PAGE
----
There’s Indeed Hunger In The Land And No Where Is Safe!

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By Sani Bello Hamza

These days, I’ve decided, for my mental health and stability to desist from questioning the reasons behind the inscent hike in the price of goods in the market. Whenever I’m shocked with the new price of a commodity, I remain unshakable. Instead of commenting or rattling, I pray for abundance and prosperity. It doesn’t surprise me neither does it shake me. This is so because, from the little time I spent in Nigeria, I have understood that whenever the price of a commodity rise to a certain point it doesn’t come down, except in few exceptional circumstances where even after the price come down it’ll fire up again. So why should I disturb myself on something I’m sure I can’t do anything about? Of course, No!

Okay, since we are certain we can’t do anything about it should we fold our arms and Pray? Or, Should we storm the streets to Protest or write to Advocate for change?

The battle to save Nigeria from this pit is not a one man battle, it is a battle we must all come together and join our hands to fight because we’re in this together, and we dey suffer together.

Few days ago, NLC and other affiliated bodies have taken the streets to protest against economic hardship and high cost of living across the country. That is indeed a great move!

However, it’s sad because our government do not understand the language of protest and Strike. It’s evident over the years various unions came out to protest for days and strike for months without tangible outcome, result or change.

Writers and Rioters are also not left out in this battle. Writers have exhaust all the words at their disposal clamouring for change. Rioters also storm the streets to stop car-goes moving food items to other parts of the country– they snatch it as bounty.

What do you expect them to do man? They won’t die of hunger!

Back to the subject matter, even though I’m not an economist, but, from the little knowledge of economics I had from secondary school I can understand the situation of Nigeria’a economy has now reached a stage where laymen can not predict or have a clue of what the market will look like. Our economists have exhaust virtually all the monetary and fiscal policies at their disposal. But still, there is no change in sight. The forces of demand and supply seems not to be working in Nigeria, prices are high but people are still buying the commodities– because we can not live without them.

That one aside, the insecurity we all “thought” was over is now back in the “Almighty” capital of our country. The Federal Capital is now being ransacked by bandits. At first, it was was Boko Haram in Borno, few years ago it was Kaduna and Zamfara, and, now the Federal Capital where all security agencies have their base.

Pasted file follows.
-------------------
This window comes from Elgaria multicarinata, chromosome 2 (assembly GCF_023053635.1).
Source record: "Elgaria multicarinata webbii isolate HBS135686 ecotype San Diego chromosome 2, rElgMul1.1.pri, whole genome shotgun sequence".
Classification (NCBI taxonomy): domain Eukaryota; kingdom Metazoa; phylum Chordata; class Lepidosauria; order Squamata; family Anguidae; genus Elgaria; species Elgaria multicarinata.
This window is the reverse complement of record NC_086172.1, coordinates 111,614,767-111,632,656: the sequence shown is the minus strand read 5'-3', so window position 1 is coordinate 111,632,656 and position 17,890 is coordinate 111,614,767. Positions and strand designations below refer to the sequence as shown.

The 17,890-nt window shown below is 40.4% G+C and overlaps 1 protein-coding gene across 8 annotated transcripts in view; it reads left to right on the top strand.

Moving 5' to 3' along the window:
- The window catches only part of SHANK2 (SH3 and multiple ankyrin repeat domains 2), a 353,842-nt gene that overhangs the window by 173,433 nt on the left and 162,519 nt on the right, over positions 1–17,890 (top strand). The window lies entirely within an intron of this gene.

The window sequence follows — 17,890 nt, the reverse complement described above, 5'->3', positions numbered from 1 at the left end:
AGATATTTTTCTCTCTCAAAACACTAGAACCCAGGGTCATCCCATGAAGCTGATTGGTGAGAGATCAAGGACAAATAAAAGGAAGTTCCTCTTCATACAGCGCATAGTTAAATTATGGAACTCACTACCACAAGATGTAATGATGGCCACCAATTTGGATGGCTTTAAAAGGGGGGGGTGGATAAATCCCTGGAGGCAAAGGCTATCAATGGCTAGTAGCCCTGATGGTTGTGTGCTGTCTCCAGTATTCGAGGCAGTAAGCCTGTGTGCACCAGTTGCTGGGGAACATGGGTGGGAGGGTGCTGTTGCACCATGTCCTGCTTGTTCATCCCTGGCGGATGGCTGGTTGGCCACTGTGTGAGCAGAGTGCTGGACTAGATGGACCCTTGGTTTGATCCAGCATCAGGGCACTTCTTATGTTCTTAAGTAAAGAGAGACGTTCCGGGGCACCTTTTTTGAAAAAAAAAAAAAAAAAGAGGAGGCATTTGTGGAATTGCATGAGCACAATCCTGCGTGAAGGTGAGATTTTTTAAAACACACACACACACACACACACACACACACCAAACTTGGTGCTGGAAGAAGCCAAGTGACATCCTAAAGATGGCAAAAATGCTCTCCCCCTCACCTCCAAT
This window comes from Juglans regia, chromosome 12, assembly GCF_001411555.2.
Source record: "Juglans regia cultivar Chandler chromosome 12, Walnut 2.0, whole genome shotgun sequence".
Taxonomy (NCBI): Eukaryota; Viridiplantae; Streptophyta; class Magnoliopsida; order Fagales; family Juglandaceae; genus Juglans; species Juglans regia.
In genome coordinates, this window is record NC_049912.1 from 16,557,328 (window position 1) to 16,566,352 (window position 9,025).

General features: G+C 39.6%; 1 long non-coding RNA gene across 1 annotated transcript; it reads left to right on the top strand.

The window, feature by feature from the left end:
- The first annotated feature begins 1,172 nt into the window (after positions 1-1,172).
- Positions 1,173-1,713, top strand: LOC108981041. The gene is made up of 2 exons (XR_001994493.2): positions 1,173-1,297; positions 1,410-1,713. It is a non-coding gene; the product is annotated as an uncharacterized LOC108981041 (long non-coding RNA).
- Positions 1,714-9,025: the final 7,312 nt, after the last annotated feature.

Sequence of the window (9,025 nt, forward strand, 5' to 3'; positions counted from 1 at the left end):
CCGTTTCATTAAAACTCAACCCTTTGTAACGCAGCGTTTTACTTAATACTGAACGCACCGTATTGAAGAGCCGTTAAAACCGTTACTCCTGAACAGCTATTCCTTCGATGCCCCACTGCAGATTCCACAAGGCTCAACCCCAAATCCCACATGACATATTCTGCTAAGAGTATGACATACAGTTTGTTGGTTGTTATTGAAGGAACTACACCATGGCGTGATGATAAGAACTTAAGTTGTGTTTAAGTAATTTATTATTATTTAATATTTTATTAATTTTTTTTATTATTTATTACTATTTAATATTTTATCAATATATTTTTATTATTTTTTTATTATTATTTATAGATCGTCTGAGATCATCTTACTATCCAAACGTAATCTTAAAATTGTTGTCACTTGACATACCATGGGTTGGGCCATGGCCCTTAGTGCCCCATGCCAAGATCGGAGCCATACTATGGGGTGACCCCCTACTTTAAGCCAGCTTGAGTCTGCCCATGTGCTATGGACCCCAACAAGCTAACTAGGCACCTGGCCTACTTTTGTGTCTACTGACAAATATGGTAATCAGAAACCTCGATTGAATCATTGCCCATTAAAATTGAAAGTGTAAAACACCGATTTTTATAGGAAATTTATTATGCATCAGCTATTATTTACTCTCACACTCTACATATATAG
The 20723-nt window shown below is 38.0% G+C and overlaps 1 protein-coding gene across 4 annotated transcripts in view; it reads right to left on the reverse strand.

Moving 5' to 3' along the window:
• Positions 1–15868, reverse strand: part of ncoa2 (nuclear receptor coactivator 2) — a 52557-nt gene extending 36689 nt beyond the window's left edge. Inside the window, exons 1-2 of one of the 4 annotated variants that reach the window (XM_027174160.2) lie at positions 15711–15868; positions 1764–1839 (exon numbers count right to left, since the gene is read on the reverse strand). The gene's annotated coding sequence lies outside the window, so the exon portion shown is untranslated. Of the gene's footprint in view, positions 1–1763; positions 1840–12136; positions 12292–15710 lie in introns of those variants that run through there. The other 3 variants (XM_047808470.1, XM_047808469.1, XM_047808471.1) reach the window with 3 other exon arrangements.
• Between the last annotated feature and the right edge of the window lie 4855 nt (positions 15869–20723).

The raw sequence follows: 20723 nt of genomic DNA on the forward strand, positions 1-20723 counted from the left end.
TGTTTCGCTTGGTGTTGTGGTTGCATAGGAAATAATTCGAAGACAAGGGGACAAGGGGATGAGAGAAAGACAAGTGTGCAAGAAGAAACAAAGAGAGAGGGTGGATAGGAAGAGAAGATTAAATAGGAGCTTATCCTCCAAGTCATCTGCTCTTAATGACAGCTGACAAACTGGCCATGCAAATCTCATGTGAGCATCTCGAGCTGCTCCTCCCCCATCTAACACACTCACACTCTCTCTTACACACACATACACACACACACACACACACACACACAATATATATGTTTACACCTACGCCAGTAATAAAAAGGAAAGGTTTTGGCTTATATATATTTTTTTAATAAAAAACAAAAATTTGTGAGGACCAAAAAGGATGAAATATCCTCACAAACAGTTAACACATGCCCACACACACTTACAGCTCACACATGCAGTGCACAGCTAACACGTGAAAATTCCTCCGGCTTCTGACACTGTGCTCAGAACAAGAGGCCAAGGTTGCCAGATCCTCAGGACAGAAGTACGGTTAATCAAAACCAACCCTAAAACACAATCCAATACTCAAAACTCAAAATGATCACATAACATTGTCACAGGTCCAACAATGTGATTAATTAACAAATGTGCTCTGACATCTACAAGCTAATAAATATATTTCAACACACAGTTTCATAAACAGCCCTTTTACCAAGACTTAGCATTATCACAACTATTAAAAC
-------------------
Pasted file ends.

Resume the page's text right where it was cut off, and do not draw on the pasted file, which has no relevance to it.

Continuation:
All our National and local intelligence are based in Abuja. Our entire security architecture is dependent on the function or otherwise of the FCT. If the lives of people living in the FCT is threatened by Bandits what will be the fate of the poor man in Hayin Dogo Samaru? If our security agencies can not detect crime and dangers posed at the FCT. Who will give Malam Adamu of Hayin Dogo the assurance that his life will be protected? Man, we’re living on God.

Enough of the crying, bitterness and complain, the question we should ask ourselves at this stage is what is the solution? Do we need restructuring? Will state police solve our insecurity challenges? Should we leave the Naira to float? Or should we bring back fuel subsidy?

The genesis of our problems must be traced back to former president Buhari’s regime in which the former president made various unsuccessful attempts to remove the fuel subsidy. Whenever the issue is brought to the table he face fierce challenge from industry men, traditional rulers and well meaning Nigerians.

However, Upon ascending the throne, President Bola Ahmed Tinubu through the Renewed Hope agenda announced the removal of the subsidy few minutes after he was sworn in as the president of Nigeria.

This is one the reasons of the immediate skyrocketing of the prices of goods in the market. More than 70 percent of Nigeria’s Transportation is dependent on fuel.

Tired of listening to the problems? What is the solution?

At this critical stage, we need urgent government intervention in order to save our crippling economy. The government should device a means of subsidizing food items and other commodities. Removing fuel subsidy without putting anything in place to cushion the effect is a grave mistake. While making policies, the government should know that Nigeria is not UK or US, we have our own peculiarities and we must learn to live with them.

May God Bless the Federal Republic of Nigeria!

Sani Bello Hamza is a Law student at Ahmadu Bello University Zaria, he writes from Zaria and can be reached through his email; or 09013506168.


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